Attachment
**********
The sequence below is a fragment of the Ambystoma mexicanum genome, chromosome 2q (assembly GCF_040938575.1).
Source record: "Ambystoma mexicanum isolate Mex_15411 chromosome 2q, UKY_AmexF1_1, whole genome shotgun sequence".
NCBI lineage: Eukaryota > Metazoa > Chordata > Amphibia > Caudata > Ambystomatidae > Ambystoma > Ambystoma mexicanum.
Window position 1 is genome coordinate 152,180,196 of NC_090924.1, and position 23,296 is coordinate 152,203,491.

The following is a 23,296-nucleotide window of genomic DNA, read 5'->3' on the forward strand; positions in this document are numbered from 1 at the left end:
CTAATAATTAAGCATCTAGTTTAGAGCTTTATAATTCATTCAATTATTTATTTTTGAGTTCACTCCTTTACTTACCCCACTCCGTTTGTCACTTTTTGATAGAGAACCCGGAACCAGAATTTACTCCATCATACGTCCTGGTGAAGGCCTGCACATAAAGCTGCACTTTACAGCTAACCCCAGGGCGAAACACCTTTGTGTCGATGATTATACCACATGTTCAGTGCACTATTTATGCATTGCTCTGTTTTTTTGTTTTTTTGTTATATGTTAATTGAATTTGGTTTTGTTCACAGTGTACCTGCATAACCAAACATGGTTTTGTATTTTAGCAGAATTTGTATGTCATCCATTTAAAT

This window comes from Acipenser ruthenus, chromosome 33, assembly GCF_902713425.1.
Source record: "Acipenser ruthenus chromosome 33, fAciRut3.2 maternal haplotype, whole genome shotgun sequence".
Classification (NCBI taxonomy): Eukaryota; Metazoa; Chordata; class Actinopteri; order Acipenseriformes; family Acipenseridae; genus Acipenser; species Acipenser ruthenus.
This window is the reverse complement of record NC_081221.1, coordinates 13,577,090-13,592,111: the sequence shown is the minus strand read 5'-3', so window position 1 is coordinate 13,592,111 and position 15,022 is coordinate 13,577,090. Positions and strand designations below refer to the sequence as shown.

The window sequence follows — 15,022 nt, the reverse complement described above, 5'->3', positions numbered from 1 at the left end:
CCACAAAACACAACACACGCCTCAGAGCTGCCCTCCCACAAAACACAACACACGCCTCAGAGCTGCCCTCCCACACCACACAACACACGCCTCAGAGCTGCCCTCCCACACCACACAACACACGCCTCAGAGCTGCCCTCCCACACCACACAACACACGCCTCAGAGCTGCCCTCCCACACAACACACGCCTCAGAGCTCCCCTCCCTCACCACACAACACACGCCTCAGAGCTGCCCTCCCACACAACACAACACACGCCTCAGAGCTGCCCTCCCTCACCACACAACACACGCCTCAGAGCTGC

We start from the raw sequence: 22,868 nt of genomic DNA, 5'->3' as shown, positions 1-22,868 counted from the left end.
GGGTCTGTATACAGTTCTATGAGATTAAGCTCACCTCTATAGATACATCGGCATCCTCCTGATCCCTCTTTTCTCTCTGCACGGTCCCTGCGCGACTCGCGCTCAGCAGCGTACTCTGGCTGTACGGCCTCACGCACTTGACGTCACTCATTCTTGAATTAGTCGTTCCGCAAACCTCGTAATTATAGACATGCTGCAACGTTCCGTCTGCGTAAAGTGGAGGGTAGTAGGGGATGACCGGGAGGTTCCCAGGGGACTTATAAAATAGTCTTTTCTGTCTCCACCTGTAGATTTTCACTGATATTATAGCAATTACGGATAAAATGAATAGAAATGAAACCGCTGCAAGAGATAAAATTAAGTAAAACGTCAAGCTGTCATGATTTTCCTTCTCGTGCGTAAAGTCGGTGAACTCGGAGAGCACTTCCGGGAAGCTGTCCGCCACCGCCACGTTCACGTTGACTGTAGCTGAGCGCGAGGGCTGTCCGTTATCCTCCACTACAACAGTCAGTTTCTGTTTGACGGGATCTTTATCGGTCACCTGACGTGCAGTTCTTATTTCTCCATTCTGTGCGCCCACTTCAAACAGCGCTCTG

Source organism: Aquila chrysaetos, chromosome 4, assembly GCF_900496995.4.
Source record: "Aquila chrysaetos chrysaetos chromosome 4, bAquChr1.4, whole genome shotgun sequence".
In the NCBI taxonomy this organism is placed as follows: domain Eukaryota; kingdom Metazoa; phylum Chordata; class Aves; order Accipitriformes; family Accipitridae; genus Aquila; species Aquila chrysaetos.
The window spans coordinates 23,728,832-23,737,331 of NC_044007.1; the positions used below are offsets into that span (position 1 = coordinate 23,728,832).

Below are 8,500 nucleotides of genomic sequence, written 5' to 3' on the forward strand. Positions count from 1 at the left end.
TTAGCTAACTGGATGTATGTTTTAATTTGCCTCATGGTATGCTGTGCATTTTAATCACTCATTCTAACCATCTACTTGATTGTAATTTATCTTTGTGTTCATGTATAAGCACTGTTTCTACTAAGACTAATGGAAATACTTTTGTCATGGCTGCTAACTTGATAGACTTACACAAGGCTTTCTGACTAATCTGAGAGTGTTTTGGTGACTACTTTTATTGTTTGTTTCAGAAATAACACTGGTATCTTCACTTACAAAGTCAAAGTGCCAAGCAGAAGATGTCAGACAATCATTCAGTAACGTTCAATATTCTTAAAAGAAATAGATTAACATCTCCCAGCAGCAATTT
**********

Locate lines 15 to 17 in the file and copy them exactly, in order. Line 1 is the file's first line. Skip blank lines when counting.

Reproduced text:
Source organism: Aquila chrysaetos, chromosome 4, assembly GCF_900496995.4.
Source record: "Aquila chrysaetos chrysaetos chromosome 4, bAquChr1.4, whole genome shotgun sequence".
In the NCBI taxonomy this organism is placed as follows: domain Eukaryota; kingdom Metazoa; phylum Chordata; class Aves; order Accipitriformes; family Accipitridae; genus Aquila; species Aquila chrysaetos.